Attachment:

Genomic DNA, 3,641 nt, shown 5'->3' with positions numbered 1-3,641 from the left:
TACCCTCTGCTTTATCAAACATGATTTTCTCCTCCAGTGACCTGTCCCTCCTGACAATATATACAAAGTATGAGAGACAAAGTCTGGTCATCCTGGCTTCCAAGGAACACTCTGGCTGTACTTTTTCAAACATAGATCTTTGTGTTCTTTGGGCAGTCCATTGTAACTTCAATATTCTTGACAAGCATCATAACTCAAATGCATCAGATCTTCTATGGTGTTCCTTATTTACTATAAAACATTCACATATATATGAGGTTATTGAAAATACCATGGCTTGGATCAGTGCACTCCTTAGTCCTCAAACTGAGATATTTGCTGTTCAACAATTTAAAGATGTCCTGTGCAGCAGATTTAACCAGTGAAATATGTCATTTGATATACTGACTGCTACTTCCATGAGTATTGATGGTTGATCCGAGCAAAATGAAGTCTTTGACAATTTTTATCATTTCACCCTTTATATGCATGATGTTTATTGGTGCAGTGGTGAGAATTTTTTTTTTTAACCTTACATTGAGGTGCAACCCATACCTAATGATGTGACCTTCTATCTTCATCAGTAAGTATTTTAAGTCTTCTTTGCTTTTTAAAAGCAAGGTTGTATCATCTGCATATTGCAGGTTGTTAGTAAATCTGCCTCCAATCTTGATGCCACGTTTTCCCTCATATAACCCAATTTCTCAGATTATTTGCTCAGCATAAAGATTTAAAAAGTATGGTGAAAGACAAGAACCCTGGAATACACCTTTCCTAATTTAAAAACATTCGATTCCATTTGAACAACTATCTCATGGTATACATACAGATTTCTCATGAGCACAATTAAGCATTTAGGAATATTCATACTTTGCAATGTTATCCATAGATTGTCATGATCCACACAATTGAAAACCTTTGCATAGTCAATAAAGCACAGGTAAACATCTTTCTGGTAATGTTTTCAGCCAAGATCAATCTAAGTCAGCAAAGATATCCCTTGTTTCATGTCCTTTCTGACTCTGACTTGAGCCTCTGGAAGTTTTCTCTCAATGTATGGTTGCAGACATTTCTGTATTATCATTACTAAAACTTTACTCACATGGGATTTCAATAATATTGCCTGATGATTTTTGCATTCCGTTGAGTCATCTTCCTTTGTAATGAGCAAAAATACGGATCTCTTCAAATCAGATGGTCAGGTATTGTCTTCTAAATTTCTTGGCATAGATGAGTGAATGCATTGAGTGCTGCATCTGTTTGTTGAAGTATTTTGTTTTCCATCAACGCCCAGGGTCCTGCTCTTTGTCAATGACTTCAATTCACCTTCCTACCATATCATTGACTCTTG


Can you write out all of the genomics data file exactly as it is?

Genomic DNA, 3,641 nt, shown 5'->3' with positions numbered 1-3,641 from the left:
TACCCTCTGCTTTATCAAACATGATTTTCTCCTCCAGTGACCTGTCCCTCCTGACAATATATACAAAGTATGAGAGACAAAGTCTGGTCATCCTGGCTTCCAAGGAACACTCTGGCTGTACTTTTTCAAACATAGATCTTTGTGTTCTTTGGGCAGTCCATTGTAACTTCAATATTCTTGACAAGCATCATAACTCAAATGCATCAGATCTTCTATGGTGTTCCTTATTTACTATAAAACATTCACATATATATGAGGTTATTGAAAATACCATGGCTTGGATCAGTGCACTCCTTAGTCCTCAAACTGAGATATTTGCTGTTCAACAATTTAAAGATGTCCTGTGCAGCAGATTTAACCAGTGAAATATGTCATTTGATATACTGACTGCTACTTCCATGAGTATTGATGGTTGATCCGAGCAAAATGAAGTCTTTGACAATTTTTATCATTTCACCCTTTATATGCATGATGTTTATTGGTGCAGTGGTGAGAATTTTTTTTTTTAACCTTACATTGAGGTGCAACCCATACCTAATGATGTGACCTTCTATCTTCATCAGTAAGTATTTTAAGTCTTCTTTGCTTTTTAAAAGCAAGGTTGTATCATCTGCATATTGCAGGTTGTTAGTAAATCTGCCTCCAATCTTGATGCCACGTTTTCCCTCATATAACCCAATTTCTCAGATTATTTGCTCAGCATAAAGATTTAAAAAGTATGGTGAAAGACAAGAACCCTGGAATACACCTTTCCTAATTTAAAAACATTCGATTCCATTTGAACAACTATCTCATGGTATACATACAGATTTCTCATGAGCACAATTAAGCATTTAGGAATATTCATACTTTGCAATGTTATCCATAGATTGTCATGATCCACACAATTGAAAACCTTTGCATAGTCAATAAAGCACAGGTAAACATCTTTCTGGTAATGTTTTCAGCCAAGATCAATCTAAGTCAGCAAAGATATCCCTTGTTTCATGTCCTTTCTGACTCTGACTTGAGCCTCTGGAAGTTTTCTCTCAATGTATGGTTGCAGACATTTCTGTATTATCATTACTAAAACTTTACTCACATGGGATTTCAATAATATTGCCTGATGATTTTTGCATTCCGTTGAGTCATCTTCCTTTGTAATGAGCAAAAATACGGATCTCTTCAAATCAGATGGTCAGGTATTGTCTTCTAAATTTCTTGGCATAGATGAGTGAATGCATTGAGTGCTGCATCTGTTTGTTGAAGTATTTTGTTTTCCATCAACGCCCAGGGTCCTGCTCTTTGTCAATGACTTCAATTCACCTTCCTACCATATCATTGACTCTTG